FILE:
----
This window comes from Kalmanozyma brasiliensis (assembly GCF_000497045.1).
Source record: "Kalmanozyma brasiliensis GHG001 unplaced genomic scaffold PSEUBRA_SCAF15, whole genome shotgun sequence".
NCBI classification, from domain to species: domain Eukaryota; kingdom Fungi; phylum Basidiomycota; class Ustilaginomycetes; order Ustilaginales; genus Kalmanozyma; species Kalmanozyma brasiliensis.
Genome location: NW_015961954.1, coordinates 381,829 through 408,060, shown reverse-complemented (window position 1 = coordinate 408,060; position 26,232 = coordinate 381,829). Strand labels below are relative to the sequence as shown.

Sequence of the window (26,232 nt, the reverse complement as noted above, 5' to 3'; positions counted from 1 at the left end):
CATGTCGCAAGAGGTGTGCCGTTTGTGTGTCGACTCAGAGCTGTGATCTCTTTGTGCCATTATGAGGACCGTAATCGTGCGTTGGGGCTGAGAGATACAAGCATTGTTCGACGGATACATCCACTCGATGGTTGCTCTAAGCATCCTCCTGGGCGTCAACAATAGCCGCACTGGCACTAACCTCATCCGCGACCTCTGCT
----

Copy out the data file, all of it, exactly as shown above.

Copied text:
This window comes from Kalmanozyma brasiliensis (assembly GCF_000497045.1).
Source record: "Kalmanozyma brasiliensis GHG001 unplaced genomic scaffold PSEUBRA_SCAF15, whole genome shotgun sequence".
NCBI classification, from domain to species: domain Eukaryota; kingdom Fungi; phylum Basidiomycota; class Ustilaginomycetes; order Ustilaginales; genus Kalmanozyma; species Kalmanozyma brasiliensis.
Genome location: NW_015961954.1, coordinates 381,829 through 408,060, shown reverse-complemented (window position 1 = coordinate 408,060; position 26,232 = coordinate 381,829). Strand labels below are relative to the sequence as shown.

Sequence of the window (26,232 nt, the reverse complement as noted above, 5' to 3'; positions counted from 1 at the left end):
CATGTCGCAAGAGGTGTGCCGTTTGTGTGTCGACTCAGAGCTGTGATCTCTTTGTGCCATTATGAGGACCGTAATCGTGCGTTGGGGCTGAGAGATACAAGCATTGTTCGACGGATACATCCACTCGATGGTTGCTCTAAGCATCCTCCTGGGCGTCAACAATAGCCGCACTGGCACTAACCTCATCCGCGACCTCTGCT